Quizzes & Trivia
And Introducing…Actors’ Debuts
By Henry C. Parke
It always creates a tingle of anticipation when a movie’s opening credits include, “and introducing…” followed by some unfamiliar name. It can signal the start of a major career. Though just as often, seeing an “and introducing” credit on a film that’s a few years old will leave the viewer wondering, “whatever happened to that guy?” The only thing that’s sure is that for one moment, someone thought that person was on the verge of great things.
In 1962’s Ride the High Country, aging ex-lawmen Joel McCrea and Randolph Scott must contend with a young runaway bride, who received the credit, “and introducing Mariette Hartley.” She modestly says, “Oh, well that’s just good agenting,” but it was the first step in an exceptional acting career. A few years later, The Way West, starring Kirk Douglas and Robert Mitchum, introduced a promising young actress named Sally Field – introduced despite the fact that she’d already guested on several sitcoms, and was the title character in the series Gidget. The rationale was that now she was being introduced to movie audiences.
When young Horst Bucholtz was “introduced” in The Magnificent 7, it was in spite of the fact that he’d starred in German films for nine years. It was hoped that young American girls would consider him a heartthrob, though most were more interested in co-star Steve McQueen. Bucholtz had already starred in the British Tiger Bay, co-starring with tween Haley Mills, but she would not be officially introduced until the following year, in Walt Disney’s Pollyanna.
Certain filmmakers took pleasure in introducing new stars. Alfred Hitchcock introduced Maureen O’Hara in 1939’s Jamaica Inn, co-starring with Charles Laughton, although it was her next film with the same co-star, The Hunchback of Notre Dame, that would truly make her a star. Hitchcock also introduced Tippi Hedron in The Birds, and Shirley MacLaine in The Trouble with Harry. MacLaine’s brother, Warren Beatty, would be introduced five years later in Elia Kazan’s Splendor in the Grass.
In 1939, David O. Selznick found time to introduce Ingrid Bergman in Intermezzo, even while making Gone with the Wind. Ten years later, although he didn’t produce Song of Bernadette, he managed to get some of the credit, insisting on the title, “And introducing Jennifer Jones (by arrangement with David O. Selznick) as Bernadette.” She won an Oscar for this, not her first screen performance, but her first as Jennifer Jones, not her birth name of Phylis Isley. Selznick had already changed her name once: to Mrs. Selznick.
Although he didn’t win, twelve-year-old Brandon De Wilde was introduced in Shane and nominated for a Best Supporting Actor Oscar. His parents didn’t tell him about the nomination until years later, not wanting him to have a swelled head.
When, in 1944, the hit Broadway drama Tomorrow, The World! was filmed, stage stars Ralph Bellamy and Shirley Booth were replaced by Frederic March and Betty Field. Retained was the 14-year-old actor playing a chillingly callous Hitler Youth. Hence, the credits read, “And introducing Skippy Homeier in His Prizewinning Role from the Theron Bamberger Broadway Production.” Homeier would specialize as Western villains on film and TV for nearly forty years.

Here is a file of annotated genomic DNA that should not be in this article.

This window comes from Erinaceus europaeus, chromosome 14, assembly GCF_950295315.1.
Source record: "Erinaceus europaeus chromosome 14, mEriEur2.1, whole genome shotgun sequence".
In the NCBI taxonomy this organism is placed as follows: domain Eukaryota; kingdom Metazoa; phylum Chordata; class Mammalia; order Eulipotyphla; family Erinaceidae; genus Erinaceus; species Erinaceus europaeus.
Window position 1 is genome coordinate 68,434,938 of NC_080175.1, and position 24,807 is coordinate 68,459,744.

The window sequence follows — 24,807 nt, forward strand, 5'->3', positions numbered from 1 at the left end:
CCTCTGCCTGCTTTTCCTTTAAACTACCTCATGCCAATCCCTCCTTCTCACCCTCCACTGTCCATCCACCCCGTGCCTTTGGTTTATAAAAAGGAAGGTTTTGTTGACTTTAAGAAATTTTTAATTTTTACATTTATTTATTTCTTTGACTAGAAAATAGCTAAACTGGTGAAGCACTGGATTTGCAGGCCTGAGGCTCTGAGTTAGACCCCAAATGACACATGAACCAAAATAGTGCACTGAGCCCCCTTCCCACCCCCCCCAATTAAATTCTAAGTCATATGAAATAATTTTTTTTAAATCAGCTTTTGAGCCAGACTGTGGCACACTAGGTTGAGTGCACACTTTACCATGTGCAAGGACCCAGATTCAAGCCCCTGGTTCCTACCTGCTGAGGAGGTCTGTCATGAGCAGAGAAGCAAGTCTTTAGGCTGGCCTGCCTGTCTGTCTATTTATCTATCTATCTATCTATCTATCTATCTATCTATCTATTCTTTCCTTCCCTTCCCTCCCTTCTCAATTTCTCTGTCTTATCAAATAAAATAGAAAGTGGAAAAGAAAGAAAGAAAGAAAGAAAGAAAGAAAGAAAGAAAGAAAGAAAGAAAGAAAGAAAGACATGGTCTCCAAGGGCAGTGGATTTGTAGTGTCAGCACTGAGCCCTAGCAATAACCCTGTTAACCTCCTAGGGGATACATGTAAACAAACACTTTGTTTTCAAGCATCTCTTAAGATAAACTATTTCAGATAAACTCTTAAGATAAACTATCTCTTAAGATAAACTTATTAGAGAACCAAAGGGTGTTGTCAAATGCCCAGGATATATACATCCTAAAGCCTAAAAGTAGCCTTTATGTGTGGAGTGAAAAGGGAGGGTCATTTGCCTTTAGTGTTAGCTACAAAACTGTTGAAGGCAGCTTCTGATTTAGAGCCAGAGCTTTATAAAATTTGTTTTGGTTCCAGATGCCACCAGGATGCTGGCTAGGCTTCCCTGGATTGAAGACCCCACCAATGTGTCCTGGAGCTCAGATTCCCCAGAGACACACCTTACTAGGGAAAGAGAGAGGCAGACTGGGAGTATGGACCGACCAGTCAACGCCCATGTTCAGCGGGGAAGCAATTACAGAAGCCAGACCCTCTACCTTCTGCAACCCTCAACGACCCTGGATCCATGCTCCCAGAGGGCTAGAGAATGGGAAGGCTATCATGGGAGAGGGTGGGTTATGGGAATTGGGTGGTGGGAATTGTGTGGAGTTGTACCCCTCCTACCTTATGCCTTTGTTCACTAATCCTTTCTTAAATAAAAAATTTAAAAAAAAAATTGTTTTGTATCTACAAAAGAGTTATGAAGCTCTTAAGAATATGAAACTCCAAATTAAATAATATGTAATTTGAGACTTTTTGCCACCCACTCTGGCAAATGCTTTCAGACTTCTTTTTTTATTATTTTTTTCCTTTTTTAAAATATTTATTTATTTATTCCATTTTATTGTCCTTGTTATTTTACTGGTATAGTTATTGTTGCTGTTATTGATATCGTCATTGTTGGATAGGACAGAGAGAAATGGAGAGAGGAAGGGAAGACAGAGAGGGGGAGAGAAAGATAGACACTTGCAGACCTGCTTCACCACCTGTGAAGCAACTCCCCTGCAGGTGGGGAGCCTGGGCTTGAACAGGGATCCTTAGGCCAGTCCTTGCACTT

Among movies remembered almost solely for who they introduced are 1937’s The Man Who Found Himself, for Joan Fontaine, 1954’s Pushover, that gave us Kim Novak, and 1962’s War Hunt, which introduced Robert Redford. In 1956, Elvis Presley’s first movie, the Western The Reno Brothers had a sudden title change to Love Me Tender, after his hit song. Billed below Richard Egan and Debra Paget, his acting and singing are fine, but the musical numbers are so anachronistic they make the movie laughable. Paul Newman so hated 1954’s The Silver Chalice, and his performance, that when it first ran on television, he took ads in the trades, apologizing for it.
When finalizing the credits for William Wyler’s brilliant comedy Roman Holiday, the leading man insisted that his relative newcomer co-star must also have her name above the title, “or we’d all look like fools.” The result: “Presenting Gregory Peck and introducing Audrey Hepburn in…”
Happily, there are many cases where the stars aligned, and the movie they were introduced in made an actor a star: Peter O’Toole in Lawrence of Arabia, Michael Caine in Zulu, Jamie Lee Curtis in Halloween.
Undoubtedly the movie that introduced the most stars was 1941’s Citizen Kane, because Orson Welles cast much of the film with stars from his radio company, The Mercury Theatre. Among those who would achieve stardom, or have long character careers, were Agnes Moorehead (“lovely Margo Lane” to Welles’ The Shadow; later Endora on Bewitched), Joseph Cotton, Everett Sloane, Ray Collins (later Lt. Tragg on Perry Mason), Ruth Warrick (35 years on All My Children), and of course, Orson Welles.
About Henry C. Parke
Brooklyn-born, L.A.-based screenwriter and wanna-be cowboy Henry C. Parke has been Film Editor for True West since 2015, and written Henry’s “Western Round-up,” the on-line report on Western film production, since 2010. His screenwriting credits include Speedtrap (1977) and Double Cross (1994). He’s the first writer welcomed into the Western Writers of America for his work in electronic media. He’s done audio commentary on a fistful of Spaghetti and domestic Westerns, and he’s got a saddle-bag full of Western scripts.
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